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Fourchambault (Municipality, Nièvre, France)

Last modified: 2005-03-05 by ivan sache
Keywords: nievre | fourchambault | torch | hammers: 2 | war cross | bee | power hammer | cog wheel |
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[Flag of Fourchambault]by Pascal Vagnat

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Presentation of Fourchambault

The municipality of Fourchambault stretches over 455 hectares and has an average elevation of 172 m a.s.l. The 1999 census yielded 4,957 inhabitants. The city is made of two parts, called La Brasserie (The Brewery) and La Fonderie (The Ironworks).

The city was mentioned for the first time in 1404 as Frechambaut, slightly changed to Frechambault in 1449 and Forchambault in 1568, and finally to Fourchambault in 1597. The name of Fourchambault might have came from Germanic words frisk (fresh, recent) and bald (happy, proud). A more probable etymology is Four Archambault, refering to a village oven (four banal) owned by a lord named Archambault.

In 1789, there was nothing in Fourchambault but a watermill located on the right bank of river Loire and owned by the Bishop of Nevers. On 1 April 1821, the building of the ironworks started under the guidance of engineer Georges Dufaut, appointed by the manufacturer Louis Boigues. Ironworks were put into service on 15 October 1822. Smelting works were built nearby the ironworks in 1823. Several workers from Wales and Staffordshire were hired because of their skills in ironworking. In 1836, a suspension bridge was built over the river Loire. The six-span bridge had a length of 400 m and a width of 5.50 m. A company (Compagnie du Pont de Fourchambault) was set up to operate the bridge. Toll was 10 centimes for a person, 20 c. for a loaded horse, 15 c. for a non-loaded horse, 15 c. for a loaded donkey, 12.5 c. for a non-loaded donkey, 10 c. for a pig and 40 c. for a cart, without extra fee for the carter. The inhabitants of Fourchambault repeatedly complained about the toll and the queues it generated, so that on 13 July 1884, the departements of Nièvre and Cher and the cities of Nevers and Fourchambault purchased the bridge, whose toll was suppressed. In 1940, the French Army blew up the bridge with dynamite in order to slow down the progress of the German Army. The bridge was rebuilt in March 1950.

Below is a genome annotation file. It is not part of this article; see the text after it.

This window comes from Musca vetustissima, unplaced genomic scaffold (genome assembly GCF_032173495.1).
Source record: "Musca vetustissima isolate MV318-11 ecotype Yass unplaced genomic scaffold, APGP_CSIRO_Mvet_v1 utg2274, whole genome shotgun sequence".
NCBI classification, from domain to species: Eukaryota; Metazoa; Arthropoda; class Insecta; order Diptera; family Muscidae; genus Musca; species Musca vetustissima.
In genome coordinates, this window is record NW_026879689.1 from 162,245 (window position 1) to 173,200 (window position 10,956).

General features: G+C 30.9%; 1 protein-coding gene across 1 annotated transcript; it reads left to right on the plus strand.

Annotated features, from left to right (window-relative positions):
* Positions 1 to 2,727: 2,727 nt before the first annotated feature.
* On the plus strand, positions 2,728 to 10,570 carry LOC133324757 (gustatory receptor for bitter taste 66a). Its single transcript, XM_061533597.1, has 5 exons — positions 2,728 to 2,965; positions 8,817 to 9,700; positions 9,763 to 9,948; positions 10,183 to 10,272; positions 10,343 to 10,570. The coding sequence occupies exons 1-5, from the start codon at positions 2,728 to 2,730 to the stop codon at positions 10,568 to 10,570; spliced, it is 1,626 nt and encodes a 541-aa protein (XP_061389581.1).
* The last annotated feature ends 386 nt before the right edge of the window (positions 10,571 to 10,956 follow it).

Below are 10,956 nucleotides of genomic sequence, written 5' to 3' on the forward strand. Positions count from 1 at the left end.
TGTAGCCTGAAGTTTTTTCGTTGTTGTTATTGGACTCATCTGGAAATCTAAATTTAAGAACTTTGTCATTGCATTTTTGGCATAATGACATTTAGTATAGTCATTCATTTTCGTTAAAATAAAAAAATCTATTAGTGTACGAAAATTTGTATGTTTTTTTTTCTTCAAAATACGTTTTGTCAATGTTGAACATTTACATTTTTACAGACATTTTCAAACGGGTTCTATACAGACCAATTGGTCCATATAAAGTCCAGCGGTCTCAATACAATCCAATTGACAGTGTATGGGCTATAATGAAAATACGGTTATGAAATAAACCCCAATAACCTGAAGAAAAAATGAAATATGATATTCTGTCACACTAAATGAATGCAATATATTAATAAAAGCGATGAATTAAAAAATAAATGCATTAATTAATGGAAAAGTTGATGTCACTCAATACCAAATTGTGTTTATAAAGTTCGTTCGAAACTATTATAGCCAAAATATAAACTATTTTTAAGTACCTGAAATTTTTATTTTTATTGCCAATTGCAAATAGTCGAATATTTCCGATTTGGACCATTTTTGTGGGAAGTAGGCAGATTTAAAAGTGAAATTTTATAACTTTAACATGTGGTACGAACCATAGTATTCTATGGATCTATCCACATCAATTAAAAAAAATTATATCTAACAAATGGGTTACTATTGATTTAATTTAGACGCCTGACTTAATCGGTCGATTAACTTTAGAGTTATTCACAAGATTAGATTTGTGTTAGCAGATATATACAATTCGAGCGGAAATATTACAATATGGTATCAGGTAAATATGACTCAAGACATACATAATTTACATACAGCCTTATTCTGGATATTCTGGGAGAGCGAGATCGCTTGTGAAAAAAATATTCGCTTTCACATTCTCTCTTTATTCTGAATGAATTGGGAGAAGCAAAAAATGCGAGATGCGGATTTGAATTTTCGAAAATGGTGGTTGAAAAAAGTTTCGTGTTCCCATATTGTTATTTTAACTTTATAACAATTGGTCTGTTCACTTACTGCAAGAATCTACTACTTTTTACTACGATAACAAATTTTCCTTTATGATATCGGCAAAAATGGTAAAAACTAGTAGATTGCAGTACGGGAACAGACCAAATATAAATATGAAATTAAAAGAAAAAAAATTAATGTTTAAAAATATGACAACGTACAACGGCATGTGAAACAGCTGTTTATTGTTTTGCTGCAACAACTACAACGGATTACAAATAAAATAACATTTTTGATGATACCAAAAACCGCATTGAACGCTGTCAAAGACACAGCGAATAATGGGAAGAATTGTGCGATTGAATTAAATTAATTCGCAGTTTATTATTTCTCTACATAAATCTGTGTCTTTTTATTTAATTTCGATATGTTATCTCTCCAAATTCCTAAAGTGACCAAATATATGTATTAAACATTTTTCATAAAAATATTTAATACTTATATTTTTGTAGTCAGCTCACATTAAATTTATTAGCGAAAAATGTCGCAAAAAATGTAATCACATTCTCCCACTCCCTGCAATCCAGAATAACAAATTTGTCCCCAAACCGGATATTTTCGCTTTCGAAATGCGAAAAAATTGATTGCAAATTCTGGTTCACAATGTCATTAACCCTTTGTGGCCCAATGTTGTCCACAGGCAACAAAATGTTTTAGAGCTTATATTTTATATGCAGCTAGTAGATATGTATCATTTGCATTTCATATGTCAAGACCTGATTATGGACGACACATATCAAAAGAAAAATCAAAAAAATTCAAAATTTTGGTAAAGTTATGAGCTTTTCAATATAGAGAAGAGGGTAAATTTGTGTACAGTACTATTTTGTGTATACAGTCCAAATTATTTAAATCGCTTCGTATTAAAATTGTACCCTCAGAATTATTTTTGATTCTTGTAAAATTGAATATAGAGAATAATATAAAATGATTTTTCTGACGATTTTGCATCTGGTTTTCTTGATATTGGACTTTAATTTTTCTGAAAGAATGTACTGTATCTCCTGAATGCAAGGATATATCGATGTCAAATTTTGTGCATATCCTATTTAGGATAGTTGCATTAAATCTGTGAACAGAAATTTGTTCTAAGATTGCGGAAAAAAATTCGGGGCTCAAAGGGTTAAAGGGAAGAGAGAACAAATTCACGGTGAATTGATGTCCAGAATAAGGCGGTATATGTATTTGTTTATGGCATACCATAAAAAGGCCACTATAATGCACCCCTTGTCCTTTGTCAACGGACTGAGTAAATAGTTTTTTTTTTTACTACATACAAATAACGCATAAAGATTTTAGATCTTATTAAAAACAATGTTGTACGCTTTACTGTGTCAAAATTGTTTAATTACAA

On 5 May 1855, the municipality of Fourchambault was established by "upgrading" the former Fourchambault section of the municipality of Garchizy. There were already 5,380 inhabitants in Fourchambault in 1856. On 7 July 1862, Emperor Napoléon III and Empress Eugénie de Montijo visited the ironworks. In 1901, the ironworks were closed, but they were rapidly reopened in 1903.

Source: Municipal website

Ivan Sache, 8 February 2002

Municipal flag of Fourchambault

The municipal flag of Fourchambault is white with the municipal coat of arms placed in the middle of the flag and the name of the city written in black below the coat of arms.

The shield is blue and shows a silver power hammer placed on a red terrace. A red lingot is placed on the anvil. The power hammer is flanked with two affronted golden lions holding a golden torch with a red flame. Through the terrace is placed a silver wave over a flying golden bee. The shield is placed over a golden smelting furnace with a red flame and above a silver cog wheel whose upper part is hidden by the shield. Two silver hammers with a golden handle flank the shield in oblique. The War Cross 1939-1945 is placed below the shield over the cog wheel.

The arms were adopted by the Municipal Council on 20 April 1956. They symbolize the industrial history of the city. The bee symbolizes work.

Pascal Vagnat, 8 February 2002